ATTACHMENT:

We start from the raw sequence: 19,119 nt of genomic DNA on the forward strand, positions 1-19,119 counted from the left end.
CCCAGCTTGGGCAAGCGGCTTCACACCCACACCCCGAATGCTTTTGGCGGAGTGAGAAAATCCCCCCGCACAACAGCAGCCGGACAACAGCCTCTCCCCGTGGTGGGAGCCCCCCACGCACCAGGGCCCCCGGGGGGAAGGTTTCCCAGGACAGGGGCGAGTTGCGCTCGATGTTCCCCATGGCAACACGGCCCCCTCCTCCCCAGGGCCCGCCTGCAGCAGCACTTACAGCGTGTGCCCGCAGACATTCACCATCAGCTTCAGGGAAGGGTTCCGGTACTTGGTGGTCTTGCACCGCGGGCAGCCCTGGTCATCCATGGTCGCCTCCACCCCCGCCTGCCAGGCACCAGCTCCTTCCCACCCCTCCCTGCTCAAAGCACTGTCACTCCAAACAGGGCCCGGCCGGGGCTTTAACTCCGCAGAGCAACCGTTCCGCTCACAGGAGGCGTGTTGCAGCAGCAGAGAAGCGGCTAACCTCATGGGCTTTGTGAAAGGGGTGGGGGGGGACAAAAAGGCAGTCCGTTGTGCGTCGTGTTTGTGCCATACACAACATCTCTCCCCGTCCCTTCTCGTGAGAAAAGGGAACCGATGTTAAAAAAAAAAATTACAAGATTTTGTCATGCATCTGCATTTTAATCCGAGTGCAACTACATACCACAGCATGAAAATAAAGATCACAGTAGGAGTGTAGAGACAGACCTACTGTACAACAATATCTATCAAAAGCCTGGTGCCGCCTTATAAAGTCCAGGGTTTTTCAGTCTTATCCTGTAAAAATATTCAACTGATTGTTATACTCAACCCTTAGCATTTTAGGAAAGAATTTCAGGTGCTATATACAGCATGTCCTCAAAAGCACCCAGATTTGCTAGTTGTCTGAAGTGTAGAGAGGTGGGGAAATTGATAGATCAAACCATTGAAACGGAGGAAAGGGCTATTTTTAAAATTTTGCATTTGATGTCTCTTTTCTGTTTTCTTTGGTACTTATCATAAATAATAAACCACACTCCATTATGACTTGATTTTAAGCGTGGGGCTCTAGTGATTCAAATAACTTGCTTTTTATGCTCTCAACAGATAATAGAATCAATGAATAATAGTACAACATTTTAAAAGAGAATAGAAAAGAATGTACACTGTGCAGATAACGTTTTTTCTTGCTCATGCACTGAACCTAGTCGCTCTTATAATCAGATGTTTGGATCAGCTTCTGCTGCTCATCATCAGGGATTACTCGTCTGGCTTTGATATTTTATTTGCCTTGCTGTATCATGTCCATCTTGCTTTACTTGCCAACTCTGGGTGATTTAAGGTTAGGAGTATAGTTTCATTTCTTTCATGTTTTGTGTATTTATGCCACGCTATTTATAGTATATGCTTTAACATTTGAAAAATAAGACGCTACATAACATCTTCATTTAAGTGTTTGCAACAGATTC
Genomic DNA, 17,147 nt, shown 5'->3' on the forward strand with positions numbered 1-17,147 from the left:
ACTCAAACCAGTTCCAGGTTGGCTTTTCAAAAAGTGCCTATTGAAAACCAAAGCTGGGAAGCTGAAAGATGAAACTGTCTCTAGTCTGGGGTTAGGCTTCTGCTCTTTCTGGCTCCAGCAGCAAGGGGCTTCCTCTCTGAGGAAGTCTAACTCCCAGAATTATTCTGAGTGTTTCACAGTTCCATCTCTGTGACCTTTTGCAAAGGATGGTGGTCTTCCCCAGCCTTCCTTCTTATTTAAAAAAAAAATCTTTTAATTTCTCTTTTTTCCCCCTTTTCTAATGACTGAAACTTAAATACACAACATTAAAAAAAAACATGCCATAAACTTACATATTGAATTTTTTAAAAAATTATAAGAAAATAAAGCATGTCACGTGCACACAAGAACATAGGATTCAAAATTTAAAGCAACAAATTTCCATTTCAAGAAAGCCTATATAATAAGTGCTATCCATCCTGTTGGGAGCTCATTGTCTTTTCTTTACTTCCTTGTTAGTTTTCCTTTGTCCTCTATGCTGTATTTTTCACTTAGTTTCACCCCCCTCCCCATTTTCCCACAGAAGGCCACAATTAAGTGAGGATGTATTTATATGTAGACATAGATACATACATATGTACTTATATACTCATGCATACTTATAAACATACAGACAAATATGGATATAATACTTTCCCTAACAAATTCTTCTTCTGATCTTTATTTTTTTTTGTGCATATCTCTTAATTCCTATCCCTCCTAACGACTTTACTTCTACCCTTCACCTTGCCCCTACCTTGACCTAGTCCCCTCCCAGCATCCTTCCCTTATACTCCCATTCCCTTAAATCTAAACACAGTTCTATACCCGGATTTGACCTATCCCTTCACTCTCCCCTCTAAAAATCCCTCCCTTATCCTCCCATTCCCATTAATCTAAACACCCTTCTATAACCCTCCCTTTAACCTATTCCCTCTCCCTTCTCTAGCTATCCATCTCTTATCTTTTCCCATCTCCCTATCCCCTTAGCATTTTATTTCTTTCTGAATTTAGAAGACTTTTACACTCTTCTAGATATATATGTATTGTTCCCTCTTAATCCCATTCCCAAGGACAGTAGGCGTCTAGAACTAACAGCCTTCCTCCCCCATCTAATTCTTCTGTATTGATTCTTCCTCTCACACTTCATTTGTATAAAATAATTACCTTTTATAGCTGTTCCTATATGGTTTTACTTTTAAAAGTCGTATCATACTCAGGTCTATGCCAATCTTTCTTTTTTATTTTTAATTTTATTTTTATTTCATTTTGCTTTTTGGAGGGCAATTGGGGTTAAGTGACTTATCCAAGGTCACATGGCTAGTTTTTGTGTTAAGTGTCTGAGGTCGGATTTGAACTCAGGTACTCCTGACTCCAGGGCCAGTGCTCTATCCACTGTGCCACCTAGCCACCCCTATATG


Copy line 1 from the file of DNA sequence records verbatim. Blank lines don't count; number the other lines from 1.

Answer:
We start from the raw sequence: 19,119 nt of genomic DNA on the forward strand, positions 1-19,119 counted from the left end.